TAIPEI - The Keelung City Government said yesterday that it will adopt a non-explosive technique to remove a giant, 2,000-ton rock perched high on a hillside.
Holes will be drilled into the rock before a "silent static cracking technique" is used to break it into pieces and remove it.
The Keelung City Public Work Bureau (PWB) said that equipment will be moved up the hill today to allow work to begin on Wednesday. It will take approximately 12 working days to break the rock and clean up the surrounding area.
Torrential rains wreaked havoc on several parts of Taiwan over the weekend. On Saturday in an area near the Bisha Fishing Port in Keelung, landslides demolished a house that was situated at the foot of a hill. In another incident in the same area, a huge boulder rolled down a mountainside and hit a passing car. None of the passengers were injured.
The 2,000-ton rock is currently perched on the same Keelung hill.
The PWB said it dispatched officials and invited domestic geological experts and military engineers to assess potential rock-cracking methods yesterday.
According to the Keelung City Government, the rock is approximately 8 by 10 meters wide, 10 meters high and weighs around 2,000 tons.
Lee Tong-cheng, director-general of the PWB, said that following a meeting with experts from various fields yesterday, the Keelung government has decided to adopt the "silent static cracking method."
The technique involves drilling holes into the rock and filling them with a powder composition that will expand, fracturing and splitting the rock. Lee told The China Post that this process will not use explosive components.
Given the steepness of the hillside, it will take approximately two days to transport the drilling machine and tools to the top of the hill. Lee added that once the equipment arrives on the site, work will begin as soon as possible.
Military Argues Against Using Explosives
Keelung officials on Sunday told local press that it had earlier requested the Army remove the rock using explosives. Army engineers yesterday morning told local press that they had rejected the request.
The 53rd engineer corps under the 6th Army Corps yesterday went to the site to assess the possibility of setting off explosives in the rock and then removing the resulting pieces from the hill. The Army engineer corps was later quoted by the United Evening News as saying that it is difficult to estimate the effects of an explosion on the surrounding geology of the site.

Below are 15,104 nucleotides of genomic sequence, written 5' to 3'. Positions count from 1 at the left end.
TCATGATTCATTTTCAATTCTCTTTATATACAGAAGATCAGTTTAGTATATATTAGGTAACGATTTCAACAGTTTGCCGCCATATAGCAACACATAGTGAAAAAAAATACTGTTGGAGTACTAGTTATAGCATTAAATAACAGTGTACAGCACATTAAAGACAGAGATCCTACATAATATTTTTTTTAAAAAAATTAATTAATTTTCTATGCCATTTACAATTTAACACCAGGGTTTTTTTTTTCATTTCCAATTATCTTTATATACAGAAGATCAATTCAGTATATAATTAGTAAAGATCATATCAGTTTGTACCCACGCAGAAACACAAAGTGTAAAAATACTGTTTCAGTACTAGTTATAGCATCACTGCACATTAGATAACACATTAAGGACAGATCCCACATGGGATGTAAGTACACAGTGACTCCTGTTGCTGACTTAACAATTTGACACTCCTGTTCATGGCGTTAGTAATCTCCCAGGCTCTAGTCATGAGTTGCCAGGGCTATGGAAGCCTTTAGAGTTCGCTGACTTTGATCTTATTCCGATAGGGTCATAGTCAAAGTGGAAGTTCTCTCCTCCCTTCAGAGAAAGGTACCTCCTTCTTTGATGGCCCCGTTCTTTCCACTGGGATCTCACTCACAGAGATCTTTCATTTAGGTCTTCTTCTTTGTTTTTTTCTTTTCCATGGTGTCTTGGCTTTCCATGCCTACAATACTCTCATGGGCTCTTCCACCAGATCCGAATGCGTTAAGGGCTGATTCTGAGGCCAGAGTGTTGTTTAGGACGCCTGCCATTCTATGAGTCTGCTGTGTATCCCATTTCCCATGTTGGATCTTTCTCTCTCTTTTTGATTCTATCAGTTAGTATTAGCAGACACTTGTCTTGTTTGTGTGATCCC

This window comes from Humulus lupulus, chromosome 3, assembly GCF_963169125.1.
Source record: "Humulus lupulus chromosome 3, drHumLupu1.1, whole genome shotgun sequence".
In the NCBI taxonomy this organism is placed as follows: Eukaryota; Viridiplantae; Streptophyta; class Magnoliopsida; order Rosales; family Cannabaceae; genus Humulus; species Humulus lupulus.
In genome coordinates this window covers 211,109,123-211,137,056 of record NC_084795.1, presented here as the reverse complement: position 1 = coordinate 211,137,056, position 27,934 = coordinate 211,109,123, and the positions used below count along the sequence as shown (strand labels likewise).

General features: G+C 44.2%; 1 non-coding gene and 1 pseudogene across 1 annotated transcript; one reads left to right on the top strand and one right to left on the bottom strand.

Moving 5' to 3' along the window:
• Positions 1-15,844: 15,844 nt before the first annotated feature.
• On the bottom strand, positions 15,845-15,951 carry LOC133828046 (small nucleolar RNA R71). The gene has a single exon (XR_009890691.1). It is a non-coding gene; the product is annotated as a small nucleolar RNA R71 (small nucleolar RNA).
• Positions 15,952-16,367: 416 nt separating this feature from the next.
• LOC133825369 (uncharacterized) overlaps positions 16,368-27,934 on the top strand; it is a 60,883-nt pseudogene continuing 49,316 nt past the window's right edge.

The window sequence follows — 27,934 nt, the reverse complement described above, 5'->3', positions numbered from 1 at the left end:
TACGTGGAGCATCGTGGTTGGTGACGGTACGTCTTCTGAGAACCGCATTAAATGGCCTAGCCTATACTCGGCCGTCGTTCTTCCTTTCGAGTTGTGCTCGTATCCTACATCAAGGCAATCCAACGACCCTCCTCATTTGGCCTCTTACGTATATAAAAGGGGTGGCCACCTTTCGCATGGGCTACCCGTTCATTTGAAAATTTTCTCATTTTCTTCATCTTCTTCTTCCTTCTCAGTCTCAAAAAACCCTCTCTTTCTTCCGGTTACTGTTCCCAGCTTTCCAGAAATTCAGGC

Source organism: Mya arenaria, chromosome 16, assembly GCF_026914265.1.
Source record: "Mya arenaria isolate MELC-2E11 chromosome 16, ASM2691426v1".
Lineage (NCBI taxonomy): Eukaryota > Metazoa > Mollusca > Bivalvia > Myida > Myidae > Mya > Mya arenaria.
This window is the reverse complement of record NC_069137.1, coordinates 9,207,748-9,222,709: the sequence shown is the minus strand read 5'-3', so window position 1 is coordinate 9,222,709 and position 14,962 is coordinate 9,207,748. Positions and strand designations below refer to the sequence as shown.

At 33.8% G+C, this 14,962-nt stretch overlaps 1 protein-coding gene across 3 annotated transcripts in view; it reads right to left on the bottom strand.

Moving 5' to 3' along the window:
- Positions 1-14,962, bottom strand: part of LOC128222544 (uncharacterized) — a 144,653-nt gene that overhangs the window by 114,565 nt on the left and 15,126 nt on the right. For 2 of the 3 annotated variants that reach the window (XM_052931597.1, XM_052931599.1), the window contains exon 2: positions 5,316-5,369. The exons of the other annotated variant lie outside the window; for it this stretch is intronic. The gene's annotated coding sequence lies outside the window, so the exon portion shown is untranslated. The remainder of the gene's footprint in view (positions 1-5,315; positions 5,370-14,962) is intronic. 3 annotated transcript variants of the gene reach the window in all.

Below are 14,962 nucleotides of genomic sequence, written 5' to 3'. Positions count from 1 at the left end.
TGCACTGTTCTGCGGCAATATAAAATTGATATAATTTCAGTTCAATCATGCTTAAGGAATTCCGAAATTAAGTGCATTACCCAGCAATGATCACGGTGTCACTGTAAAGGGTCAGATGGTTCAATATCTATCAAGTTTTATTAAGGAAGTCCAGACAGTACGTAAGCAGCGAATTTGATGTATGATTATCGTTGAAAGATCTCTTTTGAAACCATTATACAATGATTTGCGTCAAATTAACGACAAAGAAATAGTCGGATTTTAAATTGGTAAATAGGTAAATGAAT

Army engineers said it is not difficult to use explosives to move the rock and make it roll down the hill on a predicted course. The difficulty is anticipating the resulting effect to the hill.
The corps further explained that as heavy rain swept across the area over the weekend, the hill's soil contains a lot of water. Therefore, it is hard to estimate the influence of potential explosive seismic waves on the area.
Ruifeng to Build Rock Shed
On Sunday in New Taipei's Ruifeng Township, two people were injured when their car was hit by rockfall on a section of Provincial Highway No. 2.
In light of the incident, the Directorate General of Highways yesterday said it plans to build a rock shed - a protective structure to prevent rock falls - on Provincial Highway No. 2 at the 82-km mark.
Keelung City Denies Speculation
Keelung City Mayor Chang Tong-jong yesterday said he did not ask those residents of a household that was devastated by a landslide on Saturday to pay for the demolition of their home.
The household in Keelung was toppled onto its side by the landslide on Saturday. The city government on Sunday dispatched officials to dismantle and level the building. Local press reported that the Keelung City Government requested the household members pay for the demolition.